Search for missing Mankato woman continues; family says disappearance is 'out of character'
Authorities in southern Minnesota say they are expanding the search to find 30-year-old Nyawuor “Sunday” Chuol. The Mankato woman has been missing since April 25 when she told family that she was going for a walk, but never returned home.
During a news conference Wednesday, law enforcement officials said they plan to conduct a shoulder-to-shoulder search of the shoreline along Eagle Lake where there’s heavy brush. They are also asking local residents in rural areas to check their sheds and farmland.
Chris Baukol, commander of the Mankato Department of Public Safety, told reporters that on the day she went missing Chuol took three rideshares to a Casey’s gas station in Eagle Lake, Minn. which is several miles east of downtown Mankato.
“That Lyft driver was interviewed and they had indicated that Nyawuor was looking specifically for Eagle Lake, as in the body of water, not the town itself,” Baukol said. “She never did enter the store. She's not seen with anybody else. Ultimately she's seen walking towards Highway 14 and crossing that highway.”
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Chuol was last seen on surveillance footage at 8:45 p.m. Her cellphone communications ended about an hour after being dropped off at the gas station.
Chuol is five feet and nine inches tall. She was last seen wearing a pink hat, blue jacket, black leggings and brown boots. She also carried a white or tan over-the-shoulder bag. Chuol is known as Nyajouk in the South Sudanese community, according to the Minnesota Bureau of Criminal Apprehension.
The Blue Earth County Sheriff’s Office, Mankato Department of Public Safety, Minnesota State Patrol and other partners have been conducting searches near Eagle Lake.
Capt. Paul Barta of Blue Earth County said that they’ve been in constant communication with Chuol’s family.
He said there’s nothing to indicate foul play was involved and nothing has been ruled out, including the possibility that Chuol may have left the area. However, he said authorities need to ensure that their search is thorough and complete.
“When you have a case like this, when you have an incident like this that you’re working on, it doesn’t leave your thoughts, conversations with families every night,” he said. “When you’re not working, you don’t stop thinking about it and you want to bring closure to the family, whether it’s good news or bad news. You want to come to a culmination for them and for Sunday.”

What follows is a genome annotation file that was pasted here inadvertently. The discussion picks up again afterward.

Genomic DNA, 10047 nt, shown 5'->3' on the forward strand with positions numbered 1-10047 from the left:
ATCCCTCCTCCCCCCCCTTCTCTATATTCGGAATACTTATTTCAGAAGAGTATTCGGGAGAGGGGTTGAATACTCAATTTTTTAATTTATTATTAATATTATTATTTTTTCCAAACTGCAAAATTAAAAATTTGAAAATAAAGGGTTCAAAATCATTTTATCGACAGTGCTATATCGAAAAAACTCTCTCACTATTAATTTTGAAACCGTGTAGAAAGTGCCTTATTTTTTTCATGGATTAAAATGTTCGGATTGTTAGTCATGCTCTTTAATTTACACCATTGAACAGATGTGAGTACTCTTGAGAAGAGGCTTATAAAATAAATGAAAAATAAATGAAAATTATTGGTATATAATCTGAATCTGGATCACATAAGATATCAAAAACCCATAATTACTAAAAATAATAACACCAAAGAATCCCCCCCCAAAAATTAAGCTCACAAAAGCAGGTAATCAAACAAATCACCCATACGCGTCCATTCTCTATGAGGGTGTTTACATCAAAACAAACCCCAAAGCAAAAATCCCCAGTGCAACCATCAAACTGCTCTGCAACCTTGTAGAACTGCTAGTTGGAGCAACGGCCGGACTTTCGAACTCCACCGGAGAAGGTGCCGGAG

Investigators have conducted ground searches using ATVs and other equipment. A Minnesota State Patrol helicopter has searched the area by air. Several DNR officers used shallow boats to search nearby bodies of water for any signs of Chuol. However, Barta said that the terrain made search efforts more challenging.
Holding onto hope
Nyawaraga Chuol, Nyawuor’s sister, told reporters during the press conference that it was “out of character” for Nyawuor to just leave home and not return.
“She’s very blunt and very outspoken. She will tell you what she needs and what she wants to do,” Nyawaraga said. “She’s not going to just go with the flow, and so if she wanted to leave, she could have said it and she could have gone. This isn’t normal. This isn’t something [that she has done before.] This whole thing is surreal and surprising.”
Nyawuor’s family moved to the United States in the early 1990s, first having lived in South Dakota before moving to Minnesota in 1997, where her father accepted a pastorship in the Twin Cities, according to news reports. Nyawuor graduated from North Park University in Chicago, and worked at a book-making factory.
The family says they are grateful for the amount of support that they’ve received from communities in Eagle Lake and beyond, including neighbors and friends who came from St. Cloud to post flyers. Nyawaraga said she is holding onto hope that her sister will come home.
“I want to find the answers, but finding her [in the lake] means that she’s gone,” she added. “So, I don’t want to find her there. So hopefully, she’s out there and that’s what I’m going to focus on is that she’s out there.”
If you have any information that can help in this case, please contact the Blue Earth County Sheriff’s Office at (507)-304-4800.